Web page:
Email this article to a friend

"Railwayman's Son" Rides the Rails of Depression-Era America

A new book from Texas Tech University Press takes a long look at the Depression, the railroad and how it changed one family forever.

TTU Press

Railwayman's Son Book Cover

Hugh Hawkins was seven years old when his father’s job with the Rock Island Railroad forced his family to relocate to far western Kansas. Before he turned 12 the family had lived in three "Rock Island towns": Herington and Goodland, Kan.; and finally El Reno, Okla. Such was the life of a railwayman’s son during the Great Depression.

In this warm and thoughtful biography “Railwayman's Son: A Plains Family Memoir,” published by Texas Tech University Press, Hugh Hawkins paints a portrait of middle-class traditions and values in the Heartland in the 1930s and 1940s.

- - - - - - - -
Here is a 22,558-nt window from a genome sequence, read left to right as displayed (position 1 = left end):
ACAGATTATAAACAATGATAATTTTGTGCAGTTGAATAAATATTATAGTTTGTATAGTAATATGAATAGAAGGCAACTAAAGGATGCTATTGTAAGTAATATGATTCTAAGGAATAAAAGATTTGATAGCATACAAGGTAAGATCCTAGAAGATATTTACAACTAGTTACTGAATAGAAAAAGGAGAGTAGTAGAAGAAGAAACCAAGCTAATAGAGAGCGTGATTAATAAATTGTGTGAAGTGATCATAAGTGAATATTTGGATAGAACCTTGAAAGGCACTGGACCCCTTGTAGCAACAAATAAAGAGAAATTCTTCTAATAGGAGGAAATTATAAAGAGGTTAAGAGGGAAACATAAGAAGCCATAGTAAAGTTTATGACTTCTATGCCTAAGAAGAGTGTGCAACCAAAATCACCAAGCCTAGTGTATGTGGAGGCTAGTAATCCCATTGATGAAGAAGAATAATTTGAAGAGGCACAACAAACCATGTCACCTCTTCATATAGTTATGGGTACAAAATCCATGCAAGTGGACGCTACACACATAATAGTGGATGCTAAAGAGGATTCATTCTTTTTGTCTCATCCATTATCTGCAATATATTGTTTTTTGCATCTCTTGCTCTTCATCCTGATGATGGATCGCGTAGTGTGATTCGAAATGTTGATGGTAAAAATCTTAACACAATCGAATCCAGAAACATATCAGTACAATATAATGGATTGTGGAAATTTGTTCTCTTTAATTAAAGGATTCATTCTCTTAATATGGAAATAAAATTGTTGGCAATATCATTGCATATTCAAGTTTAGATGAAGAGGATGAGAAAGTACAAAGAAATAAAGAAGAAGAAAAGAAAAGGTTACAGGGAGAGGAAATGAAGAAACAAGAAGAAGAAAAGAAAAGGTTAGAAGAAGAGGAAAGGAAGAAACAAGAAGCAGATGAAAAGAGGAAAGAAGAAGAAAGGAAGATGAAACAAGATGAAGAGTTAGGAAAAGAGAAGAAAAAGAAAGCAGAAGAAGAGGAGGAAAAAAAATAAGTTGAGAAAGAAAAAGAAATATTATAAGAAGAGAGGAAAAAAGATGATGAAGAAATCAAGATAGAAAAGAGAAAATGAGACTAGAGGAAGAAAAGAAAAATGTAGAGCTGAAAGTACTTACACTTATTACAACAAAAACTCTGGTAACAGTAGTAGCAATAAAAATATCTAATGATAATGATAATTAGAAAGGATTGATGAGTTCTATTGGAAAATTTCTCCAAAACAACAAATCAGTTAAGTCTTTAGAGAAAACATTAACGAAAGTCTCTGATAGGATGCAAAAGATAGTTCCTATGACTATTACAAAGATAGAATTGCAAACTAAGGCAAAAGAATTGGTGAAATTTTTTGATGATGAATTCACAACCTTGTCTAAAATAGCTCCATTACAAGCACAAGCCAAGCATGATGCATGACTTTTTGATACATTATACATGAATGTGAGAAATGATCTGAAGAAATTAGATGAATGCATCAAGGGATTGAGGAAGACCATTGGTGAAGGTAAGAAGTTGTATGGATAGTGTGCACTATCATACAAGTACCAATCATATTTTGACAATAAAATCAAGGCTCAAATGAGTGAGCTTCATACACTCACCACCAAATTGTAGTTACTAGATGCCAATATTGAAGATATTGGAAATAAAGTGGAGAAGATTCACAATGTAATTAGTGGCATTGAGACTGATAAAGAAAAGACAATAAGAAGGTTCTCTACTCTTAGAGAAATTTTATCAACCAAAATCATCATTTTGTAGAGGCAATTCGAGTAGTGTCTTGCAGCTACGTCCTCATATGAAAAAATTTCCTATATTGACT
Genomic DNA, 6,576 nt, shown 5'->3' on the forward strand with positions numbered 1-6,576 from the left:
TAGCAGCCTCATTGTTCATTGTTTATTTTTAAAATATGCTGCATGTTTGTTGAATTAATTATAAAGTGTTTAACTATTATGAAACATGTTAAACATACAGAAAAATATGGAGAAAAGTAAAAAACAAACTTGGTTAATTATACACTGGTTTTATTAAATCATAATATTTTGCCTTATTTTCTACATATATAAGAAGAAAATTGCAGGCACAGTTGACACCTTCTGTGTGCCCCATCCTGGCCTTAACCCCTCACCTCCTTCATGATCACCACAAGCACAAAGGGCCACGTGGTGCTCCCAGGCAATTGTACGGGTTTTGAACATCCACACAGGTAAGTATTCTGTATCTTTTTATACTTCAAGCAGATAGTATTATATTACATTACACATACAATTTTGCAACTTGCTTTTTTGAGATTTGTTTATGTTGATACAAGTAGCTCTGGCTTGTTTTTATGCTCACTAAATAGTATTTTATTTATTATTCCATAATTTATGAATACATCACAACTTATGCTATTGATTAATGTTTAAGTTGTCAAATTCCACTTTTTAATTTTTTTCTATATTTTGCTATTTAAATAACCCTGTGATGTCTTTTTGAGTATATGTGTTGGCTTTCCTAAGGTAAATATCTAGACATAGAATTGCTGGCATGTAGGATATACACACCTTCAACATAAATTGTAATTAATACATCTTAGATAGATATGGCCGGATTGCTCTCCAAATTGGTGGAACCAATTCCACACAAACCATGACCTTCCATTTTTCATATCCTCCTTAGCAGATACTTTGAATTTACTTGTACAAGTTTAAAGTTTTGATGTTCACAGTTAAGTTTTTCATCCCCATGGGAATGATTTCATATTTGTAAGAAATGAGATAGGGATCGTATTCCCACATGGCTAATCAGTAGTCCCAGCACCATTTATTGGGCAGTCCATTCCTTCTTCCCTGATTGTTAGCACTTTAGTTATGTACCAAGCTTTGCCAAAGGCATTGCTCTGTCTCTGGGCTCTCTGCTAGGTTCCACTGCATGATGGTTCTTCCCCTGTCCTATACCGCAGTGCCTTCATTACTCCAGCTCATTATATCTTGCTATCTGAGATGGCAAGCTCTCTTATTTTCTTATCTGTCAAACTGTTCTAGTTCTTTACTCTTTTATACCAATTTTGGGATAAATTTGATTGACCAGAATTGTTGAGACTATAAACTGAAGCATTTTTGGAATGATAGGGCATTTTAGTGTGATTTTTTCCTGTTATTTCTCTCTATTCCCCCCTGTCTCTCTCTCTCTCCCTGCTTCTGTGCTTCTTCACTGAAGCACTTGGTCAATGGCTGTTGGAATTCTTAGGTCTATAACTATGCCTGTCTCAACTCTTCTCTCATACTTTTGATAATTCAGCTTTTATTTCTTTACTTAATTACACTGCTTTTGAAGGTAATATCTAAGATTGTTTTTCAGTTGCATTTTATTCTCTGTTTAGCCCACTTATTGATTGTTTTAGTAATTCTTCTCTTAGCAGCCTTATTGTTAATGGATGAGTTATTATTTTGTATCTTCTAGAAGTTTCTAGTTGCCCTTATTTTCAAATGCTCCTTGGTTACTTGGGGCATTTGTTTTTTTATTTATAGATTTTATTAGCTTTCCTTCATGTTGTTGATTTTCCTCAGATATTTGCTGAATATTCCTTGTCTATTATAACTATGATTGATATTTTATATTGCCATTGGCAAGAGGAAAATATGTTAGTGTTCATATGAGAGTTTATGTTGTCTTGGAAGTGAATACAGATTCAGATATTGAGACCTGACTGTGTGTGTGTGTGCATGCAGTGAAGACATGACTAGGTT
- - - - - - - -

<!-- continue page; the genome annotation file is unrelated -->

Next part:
Hawkins' evocative book creates an engaging and poignant memoir of a vanished America and provides a fresh perspective on the powerful forces that shaped the lives of thousands of Americans during tumultuous times.

Professor emeritus of history and American studies at Amherst College, Hawkins is the author of numerous works, including “Pioneer: A History of the Johns Hopkins University.” He lives in Plainfield, Mass.

For more information or to purchase the book, visit the Texas Tech University Press Web site.

Peak Inside

Hugh Hawkins and Father James and Rena Hawkins
A young Hugh Hawkins with his
father, James.
Hugh's parents, James and Rena Hawkins on their wedding day in 1910.